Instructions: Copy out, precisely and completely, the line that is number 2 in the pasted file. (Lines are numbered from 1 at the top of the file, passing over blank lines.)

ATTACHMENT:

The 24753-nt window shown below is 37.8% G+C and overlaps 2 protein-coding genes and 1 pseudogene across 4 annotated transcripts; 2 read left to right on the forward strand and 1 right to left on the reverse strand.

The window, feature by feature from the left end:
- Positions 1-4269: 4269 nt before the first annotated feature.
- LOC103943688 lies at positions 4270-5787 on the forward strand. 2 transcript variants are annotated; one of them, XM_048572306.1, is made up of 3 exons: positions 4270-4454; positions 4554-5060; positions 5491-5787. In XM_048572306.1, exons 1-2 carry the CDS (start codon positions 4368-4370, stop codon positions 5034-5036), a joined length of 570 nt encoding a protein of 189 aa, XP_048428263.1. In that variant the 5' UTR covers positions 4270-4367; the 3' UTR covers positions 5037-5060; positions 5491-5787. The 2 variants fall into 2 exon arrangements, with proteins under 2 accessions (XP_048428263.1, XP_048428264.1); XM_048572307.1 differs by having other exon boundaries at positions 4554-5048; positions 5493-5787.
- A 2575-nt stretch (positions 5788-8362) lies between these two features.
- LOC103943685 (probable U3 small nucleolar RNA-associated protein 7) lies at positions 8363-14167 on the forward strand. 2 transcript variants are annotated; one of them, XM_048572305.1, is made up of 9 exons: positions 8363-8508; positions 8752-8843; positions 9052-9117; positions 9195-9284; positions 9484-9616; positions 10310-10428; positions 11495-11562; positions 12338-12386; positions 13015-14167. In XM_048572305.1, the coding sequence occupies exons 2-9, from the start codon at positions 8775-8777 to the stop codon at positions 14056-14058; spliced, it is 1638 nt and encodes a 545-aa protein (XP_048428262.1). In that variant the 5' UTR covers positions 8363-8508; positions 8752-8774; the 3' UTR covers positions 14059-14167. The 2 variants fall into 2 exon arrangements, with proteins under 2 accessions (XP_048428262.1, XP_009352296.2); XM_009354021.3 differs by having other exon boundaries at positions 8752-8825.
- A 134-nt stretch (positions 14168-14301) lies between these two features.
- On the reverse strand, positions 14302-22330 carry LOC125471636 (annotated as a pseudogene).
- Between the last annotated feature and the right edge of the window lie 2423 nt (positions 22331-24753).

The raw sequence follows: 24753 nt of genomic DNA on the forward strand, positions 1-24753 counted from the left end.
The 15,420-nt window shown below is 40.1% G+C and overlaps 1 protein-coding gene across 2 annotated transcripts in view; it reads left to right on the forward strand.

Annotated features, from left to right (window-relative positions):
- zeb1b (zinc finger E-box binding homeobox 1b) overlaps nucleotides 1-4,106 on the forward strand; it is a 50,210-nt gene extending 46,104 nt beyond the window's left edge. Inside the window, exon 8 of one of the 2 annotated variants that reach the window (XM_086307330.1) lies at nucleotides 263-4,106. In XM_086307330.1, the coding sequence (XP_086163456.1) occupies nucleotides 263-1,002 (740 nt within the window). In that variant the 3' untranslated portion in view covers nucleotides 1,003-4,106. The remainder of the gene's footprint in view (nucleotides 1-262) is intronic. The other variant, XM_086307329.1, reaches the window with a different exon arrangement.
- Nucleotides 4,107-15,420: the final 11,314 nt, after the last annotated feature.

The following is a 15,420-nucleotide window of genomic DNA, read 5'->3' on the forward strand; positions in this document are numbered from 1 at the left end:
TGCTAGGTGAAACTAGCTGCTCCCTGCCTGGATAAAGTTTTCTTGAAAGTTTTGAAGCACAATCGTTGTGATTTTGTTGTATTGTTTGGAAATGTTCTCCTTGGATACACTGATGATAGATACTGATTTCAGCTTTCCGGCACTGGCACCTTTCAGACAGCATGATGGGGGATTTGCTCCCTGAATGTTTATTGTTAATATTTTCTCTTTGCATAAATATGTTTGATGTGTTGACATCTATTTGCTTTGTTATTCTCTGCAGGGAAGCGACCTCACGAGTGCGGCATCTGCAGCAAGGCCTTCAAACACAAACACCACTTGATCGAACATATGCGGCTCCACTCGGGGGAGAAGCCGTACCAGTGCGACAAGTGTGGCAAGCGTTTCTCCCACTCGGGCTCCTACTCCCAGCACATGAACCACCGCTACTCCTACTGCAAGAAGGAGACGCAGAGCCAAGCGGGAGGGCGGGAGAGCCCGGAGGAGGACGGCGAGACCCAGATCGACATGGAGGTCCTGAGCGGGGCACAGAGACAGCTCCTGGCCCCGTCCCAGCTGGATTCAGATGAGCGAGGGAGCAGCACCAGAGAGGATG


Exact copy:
The window, feature by feature from the left end: